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Type of publication: Journal Article
Type of document: Full Paper

Year: 2020

Authors: Dale, R; Marshall-Pescini, S; Range, F

Title: What matters for cooperation? The importance of social relationship over cognition.

Source: Sci Rep. 2020; 10(1):11778

Authors Vetmeduni Vienna:

Dale Rachel
Marshall Sarah
Range Friederike

Vetmed Research Units
Konrad Lorenz Institute of Ethology

Project(s): Understanding the proximate mechanisms of canine cooperation

Animals’ understanding of their partner’s role in cooperative economic games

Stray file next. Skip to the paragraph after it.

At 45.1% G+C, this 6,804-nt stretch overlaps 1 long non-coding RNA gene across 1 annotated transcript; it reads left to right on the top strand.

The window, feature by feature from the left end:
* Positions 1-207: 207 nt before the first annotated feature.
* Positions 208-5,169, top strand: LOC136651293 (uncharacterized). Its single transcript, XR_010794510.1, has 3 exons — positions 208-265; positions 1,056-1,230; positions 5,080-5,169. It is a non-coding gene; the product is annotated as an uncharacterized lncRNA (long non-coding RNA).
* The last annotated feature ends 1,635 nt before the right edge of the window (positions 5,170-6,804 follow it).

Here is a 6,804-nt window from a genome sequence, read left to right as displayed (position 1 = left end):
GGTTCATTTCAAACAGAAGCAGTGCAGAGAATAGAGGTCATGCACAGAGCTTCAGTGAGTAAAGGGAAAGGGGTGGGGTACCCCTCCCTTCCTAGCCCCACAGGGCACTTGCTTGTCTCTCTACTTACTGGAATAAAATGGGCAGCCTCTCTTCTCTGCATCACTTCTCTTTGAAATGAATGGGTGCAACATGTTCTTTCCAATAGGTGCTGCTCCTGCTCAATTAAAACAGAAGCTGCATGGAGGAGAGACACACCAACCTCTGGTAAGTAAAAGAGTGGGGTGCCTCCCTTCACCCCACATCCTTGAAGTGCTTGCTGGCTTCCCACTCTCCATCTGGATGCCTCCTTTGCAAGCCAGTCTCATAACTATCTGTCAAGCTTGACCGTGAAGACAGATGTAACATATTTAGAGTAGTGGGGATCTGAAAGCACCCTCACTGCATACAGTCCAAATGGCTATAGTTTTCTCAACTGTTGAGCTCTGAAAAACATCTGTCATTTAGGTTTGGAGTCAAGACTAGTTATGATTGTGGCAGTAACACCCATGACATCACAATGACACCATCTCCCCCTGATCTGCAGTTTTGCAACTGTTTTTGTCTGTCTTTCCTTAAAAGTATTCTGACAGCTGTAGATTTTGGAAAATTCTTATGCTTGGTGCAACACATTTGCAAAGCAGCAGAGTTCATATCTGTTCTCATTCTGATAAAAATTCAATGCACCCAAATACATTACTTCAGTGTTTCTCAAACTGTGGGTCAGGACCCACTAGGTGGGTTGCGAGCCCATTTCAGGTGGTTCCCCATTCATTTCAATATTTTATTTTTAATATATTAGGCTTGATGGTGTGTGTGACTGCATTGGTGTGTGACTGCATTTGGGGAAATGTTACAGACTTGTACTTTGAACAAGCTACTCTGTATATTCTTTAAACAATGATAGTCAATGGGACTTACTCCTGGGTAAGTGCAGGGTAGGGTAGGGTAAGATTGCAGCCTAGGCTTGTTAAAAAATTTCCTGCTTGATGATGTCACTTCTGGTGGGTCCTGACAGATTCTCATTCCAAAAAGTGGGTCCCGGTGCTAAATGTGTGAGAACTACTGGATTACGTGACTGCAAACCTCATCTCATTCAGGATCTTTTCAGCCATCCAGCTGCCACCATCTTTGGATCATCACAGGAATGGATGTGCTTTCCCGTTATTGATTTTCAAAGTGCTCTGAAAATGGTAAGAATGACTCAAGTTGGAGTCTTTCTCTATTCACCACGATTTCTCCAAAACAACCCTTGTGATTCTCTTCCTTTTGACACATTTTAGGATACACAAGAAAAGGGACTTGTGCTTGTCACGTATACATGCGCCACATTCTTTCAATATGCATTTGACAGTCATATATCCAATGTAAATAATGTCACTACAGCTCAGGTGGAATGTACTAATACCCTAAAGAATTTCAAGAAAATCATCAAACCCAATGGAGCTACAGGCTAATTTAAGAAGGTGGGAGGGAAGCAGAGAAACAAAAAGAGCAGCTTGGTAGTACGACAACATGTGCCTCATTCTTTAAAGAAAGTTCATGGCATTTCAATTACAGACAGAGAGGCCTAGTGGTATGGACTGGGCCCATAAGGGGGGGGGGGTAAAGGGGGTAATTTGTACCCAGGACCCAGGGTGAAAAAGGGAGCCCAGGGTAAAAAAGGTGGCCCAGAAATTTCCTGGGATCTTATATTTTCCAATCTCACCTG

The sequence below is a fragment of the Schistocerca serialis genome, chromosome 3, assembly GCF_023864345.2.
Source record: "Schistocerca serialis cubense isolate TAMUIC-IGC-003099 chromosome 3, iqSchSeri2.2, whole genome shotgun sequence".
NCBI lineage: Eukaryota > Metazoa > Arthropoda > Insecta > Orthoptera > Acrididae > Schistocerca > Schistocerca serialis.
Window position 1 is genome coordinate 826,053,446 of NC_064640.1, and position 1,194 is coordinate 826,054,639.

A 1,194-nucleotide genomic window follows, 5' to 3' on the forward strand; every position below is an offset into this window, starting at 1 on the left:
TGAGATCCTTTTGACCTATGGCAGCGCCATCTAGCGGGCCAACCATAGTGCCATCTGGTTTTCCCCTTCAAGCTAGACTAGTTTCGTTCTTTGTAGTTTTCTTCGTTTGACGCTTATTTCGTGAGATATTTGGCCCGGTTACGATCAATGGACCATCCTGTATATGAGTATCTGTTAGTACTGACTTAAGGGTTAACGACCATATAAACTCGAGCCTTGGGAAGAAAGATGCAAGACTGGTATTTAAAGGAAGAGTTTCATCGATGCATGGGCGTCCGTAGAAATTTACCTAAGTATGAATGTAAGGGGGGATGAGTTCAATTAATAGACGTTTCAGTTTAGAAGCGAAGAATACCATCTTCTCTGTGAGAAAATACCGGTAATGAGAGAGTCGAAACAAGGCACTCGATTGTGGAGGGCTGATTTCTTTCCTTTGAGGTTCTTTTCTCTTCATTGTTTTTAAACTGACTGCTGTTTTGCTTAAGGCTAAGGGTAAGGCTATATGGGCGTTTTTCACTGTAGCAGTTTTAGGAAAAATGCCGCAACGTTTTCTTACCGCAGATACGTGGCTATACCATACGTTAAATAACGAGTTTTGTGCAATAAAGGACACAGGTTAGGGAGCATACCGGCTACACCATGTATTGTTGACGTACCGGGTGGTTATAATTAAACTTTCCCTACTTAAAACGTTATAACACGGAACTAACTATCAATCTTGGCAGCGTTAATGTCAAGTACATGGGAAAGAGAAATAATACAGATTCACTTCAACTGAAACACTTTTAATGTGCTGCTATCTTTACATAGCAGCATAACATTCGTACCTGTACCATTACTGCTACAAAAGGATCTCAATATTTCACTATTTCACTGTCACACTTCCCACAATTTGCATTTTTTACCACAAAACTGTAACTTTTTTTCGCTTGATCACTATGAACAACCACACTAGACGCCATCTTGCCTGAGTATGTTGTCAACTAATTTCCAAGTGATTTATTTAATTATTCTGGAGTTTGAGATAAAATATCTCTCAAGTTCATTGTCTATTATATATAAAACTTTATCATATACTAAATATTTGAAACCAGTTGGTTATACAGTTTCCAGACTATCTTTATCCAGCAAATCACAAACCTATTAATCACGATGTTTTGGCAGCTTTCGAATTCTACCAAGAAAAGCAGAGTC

Cooperation is vital for the survival of many species and has been extensively researched at the ultimate level however, there is a considerable degree of variation within a given species in the extent of cooperative behaviours exhibited. Possible factors that have been discussed to contribute to this variation are the social relationship between the cooperating individuals, but also non-social factors such as inhibitory control. Investigating the performance of wolves, a highly cooperative species, in three experimental cooperative tasks; a coordination (string-pulling) task, a prosocial task and an inequity aversion task, we found that the social relationship between the partners had the largest effects on all tasks, while non-social factors (inhibition, learning speed, causal understanding and persistence) had rather unpredicted, or no effects. The results support the potential importance of relational factors, rather than motivation and cognitive abilities, in driving cooperative interactions.

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